A year and 20-plus flights into what was supposed to be a one-month mission, NASA’s Ingenuity helicopter is not only still going strong, but has evolved into a valuable companion for the Perseverance Mars rover.
The 1.8-kilogram helicopter was designed as a technology demonstration – simply to find out if it is indeed possible to fly on Mars. But when Perseverance set off on the first phase of its mission – a one-year-exploration of the rocks forming the floor of its landing site in Jezero Crater, scientists and engineers scrambled to find ways to make the helicopter useful.
A big part of what was needed, says Matt Golombek, a planetary geologist at NASA’s Jet Propulsion Laboratory (JPL), in California, was to find a way to increase the helicopter’s range – not by somehow beefing up its battery; that’s clearly impossible – but by increasing how far it could safely advance in any given flight.
In its initial tests, the helicopter would fly out from one landing site to scout for possible new places to land, then return to its original site and wait for the flight team to examine the images it collected to decide where it could safely land. It would then hop to the new landing site and prepare to start the process anew.
It was a very safe process, but it was also cumbersome. “We quickly figured out that if we had to scout out every site before we landed, we would dramatically restrict operations,” Golombek said last week at the 2022 Lunar and Planetary Science Conference in The Woodlands, Texas. In fact, there were concerns that the helicopter would eventually get outrun by the rover and have to be abandoned.
What was needed was a way to find safe landing zones from space, so the helicopter could go directly from one to another without flying back and forth. Eliminating the need to do that would also double the distance it could go – an important factor because its maximum flying time between battery recharges is a little less than three minutes.
Doing that from space was tricky, however, because the tiniest rocks that could be spotted in high-resolution satellite images were 25 centimetres across, and for the tiny helicopter, a 25cm rock was plenty big enough to be a hazard.
Sussing out safe landing zones from space, however is something Golombek has been doing for a quarter of a century, ever since the Mars Pathfinder landing in 1997. “My day job is selecting landing sites on Mars,” he says, “so I’ve spent most of my career looking for rocks.”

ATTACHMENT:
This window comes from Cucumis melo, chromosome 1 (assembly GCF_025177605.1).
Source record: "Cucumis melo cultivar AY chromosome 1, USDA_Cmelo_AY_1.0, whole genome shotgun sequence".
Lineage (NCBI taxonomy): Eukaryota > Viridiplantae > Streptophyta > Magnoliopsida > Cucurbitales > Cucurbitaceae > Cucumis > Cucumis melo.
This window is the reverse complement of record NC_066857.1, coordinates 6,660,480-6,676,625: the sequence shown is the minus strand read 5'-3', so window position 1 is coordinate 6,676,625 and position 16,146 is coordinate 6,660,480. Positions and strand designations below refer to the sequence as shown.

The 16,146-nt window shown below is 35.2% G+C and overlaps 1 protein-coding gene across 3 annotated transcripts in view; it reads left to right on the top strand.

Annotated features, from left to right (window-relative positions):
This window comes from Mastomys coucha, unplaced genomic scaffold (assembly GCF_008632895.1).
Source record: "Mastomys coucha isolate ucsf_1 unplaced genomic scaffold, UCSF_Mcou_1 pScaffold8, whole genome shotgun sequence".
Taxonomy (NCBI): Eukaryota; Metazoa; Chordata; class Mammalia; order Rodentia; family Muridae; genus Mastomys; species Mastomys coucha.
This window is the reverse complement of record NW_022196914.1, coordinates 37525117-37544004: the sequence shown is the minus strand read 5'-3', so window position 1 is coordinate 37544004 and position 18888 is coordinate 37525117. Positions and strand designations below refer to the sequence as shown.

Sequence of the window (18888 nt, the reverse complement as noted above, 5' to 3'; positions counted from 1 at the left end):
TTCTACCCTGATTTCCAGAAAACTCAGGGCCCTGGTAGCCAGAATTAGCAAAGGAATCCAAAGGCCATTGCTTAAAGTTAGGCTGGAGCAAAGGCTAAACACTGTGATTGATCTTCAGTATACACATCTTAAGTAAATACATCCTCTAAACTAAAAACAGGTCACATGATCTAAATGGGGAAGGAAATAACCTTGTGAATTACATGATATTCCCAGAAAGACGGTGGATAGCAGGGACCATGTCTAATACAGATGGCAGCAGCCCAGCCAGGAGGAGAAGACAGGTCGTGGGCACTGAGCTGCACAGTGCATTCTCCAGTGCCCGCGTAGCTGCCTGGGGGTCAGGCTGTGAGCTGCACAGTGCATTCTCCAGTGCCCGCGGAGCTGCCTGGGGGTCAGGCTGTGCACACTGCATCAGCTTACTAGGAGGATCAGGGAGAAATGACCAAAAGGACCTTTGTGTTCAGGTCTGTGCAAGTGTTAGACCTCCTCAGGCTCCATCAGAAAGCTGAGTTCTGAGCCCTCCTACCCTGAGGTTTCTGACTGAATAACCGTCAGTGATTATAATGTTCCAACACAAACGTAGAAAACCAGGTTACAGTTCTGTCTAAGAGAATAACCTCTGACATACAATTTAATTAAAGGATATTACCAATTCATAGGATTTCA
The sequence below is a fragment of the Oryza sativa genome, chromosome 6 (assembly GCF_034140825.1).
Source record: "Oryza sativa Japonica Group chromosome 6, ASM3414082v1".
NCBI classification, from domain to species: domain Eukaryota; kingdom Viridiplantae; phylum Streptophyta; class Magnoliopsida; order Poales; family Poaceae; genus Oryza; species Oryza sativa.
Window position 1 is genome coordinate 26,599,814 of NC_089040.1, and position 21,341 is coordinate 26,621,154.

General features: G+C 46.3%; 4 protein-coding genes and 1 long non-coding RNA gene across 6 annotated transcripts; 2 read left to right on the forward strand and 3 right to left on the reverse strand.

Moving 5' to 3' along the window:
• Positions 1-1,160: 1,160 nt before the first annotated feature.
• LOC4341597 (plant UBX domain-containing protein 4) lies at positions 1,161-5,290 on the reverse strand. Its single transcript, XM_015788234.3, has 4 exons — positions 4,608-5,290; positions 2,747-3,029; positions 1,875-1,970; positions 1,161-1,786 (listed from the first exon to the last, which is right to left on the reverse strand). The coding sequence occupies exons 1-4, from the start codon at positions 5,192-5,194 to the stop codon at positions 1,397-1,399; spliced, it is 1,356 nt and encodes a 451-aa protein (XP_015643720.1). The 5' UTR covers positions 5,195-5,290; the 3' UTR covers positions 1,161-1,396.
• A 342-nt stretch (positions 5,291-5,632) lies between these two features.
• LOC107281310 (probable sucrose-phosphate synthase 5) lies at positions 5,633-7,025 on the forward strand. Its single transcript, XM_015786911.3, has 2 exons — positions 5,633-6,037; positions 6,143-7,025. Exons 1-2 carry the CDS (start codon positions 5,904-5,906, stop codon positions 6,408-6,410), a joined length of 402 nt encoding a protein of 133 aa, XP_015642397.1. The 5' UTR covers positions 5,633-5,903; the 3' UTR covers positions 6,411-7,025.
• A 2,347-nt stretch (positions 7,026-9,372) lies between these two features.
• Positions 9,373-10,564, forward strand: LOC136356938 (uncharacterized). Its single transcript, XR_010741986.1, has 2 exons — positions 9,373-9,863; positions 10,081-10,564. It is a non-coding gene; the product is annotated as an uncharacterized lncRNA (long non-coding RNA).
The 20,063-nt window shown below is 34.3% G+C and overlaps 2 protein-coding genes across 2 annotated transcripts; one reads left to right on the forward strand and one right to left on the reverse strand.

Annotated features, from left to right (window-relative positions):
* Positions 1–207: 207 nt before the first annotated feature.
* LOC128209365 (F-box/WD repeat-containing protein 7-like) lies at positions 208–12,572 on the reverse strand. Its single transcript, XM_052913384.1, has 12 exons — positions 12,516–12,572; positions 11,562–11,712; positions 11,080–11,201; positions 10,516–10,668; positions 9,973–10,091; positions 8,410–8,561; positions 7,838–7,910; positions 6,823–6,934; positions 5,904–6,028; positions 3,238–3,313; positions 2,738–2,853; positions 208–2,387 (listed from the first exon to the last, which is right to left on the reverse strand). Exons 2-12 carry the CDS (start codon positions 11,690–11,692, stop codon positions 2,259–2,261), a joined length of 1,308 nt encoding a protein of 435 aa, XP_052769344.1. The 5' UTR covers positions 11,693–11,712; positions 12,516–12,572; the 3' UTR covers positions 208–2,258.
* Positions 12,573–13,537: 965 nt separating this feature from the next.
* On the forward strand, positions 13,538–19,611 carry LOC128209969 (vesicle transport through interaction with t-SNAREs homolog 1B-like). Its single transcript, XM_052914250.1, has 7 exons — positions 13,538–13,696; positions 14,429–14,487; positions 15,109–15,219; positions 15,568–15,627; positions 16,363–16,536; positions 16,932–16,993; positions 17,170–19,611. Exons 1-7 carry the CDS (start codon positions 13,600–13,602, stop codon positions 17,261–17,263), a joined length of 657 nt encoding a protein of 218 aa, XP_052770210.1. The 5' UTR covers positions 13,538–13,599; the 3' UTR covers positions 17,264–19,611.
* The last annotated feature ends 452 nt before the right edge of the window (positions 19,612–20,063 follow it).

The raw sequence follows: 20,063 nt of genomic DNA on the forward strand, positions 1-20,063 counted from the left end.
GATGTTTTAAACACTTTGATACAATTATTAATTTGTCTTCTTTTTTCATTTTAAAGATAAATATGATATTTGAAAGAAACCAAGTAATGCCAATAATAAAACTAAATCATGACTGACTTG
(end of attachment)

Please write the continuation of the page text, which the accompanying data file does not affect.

And while spacecraft the size of Pathfinder don’t have to worry about 25cm rocks, one of the things he has learnt is that there is a consistent relationship between the numbers of big and smaller rocks. Basically, he says, if you see big rocks, there will be smaller ones nearby. But if you can’t see any big ones, you don’t have to worry about the smaller ones, either.
To be on the safe side, his team tested this by comparing Ingenuity’s high-resolution images of potential landing zones with the orbital images and what they found was that the 25cm resolution of the orbiting cameras was good enough. If they could see any rock of any size from space, the landing zone wasn’t safe. If they couldn’t, it was acceptable.
“That’s been our trick,” he says. “We’ve done that 15 times, so we’ve been quite successful.”
Freed to fly farther in any given hop (the record is about 630 metres), Ingenuity has been able not only to keep pace with the rover but to move ahead when needed – allowing it to be useful both to the engineers looking for the best route to follow and the scientists, looking for the best rock formations to study.
Not that this couldn’t have been done without the helicopter – “But the helicopter reconnaissance made it so much more efficient,” says Vivian Sun, a JPL planetary scientist and systems engineer on the Perseverance team.
Meanwhile, the helicopter is in good health, and poised to continue assisting the rover as it moves into the next phase of its mission.
Originally published by Cosmos as Mars helicopter’s odyssey
Richard A Lovett
Richard A Lovett is a Portland, Oregon-based science writer and science fiction author. He is a frequent contributor to Cosmos.
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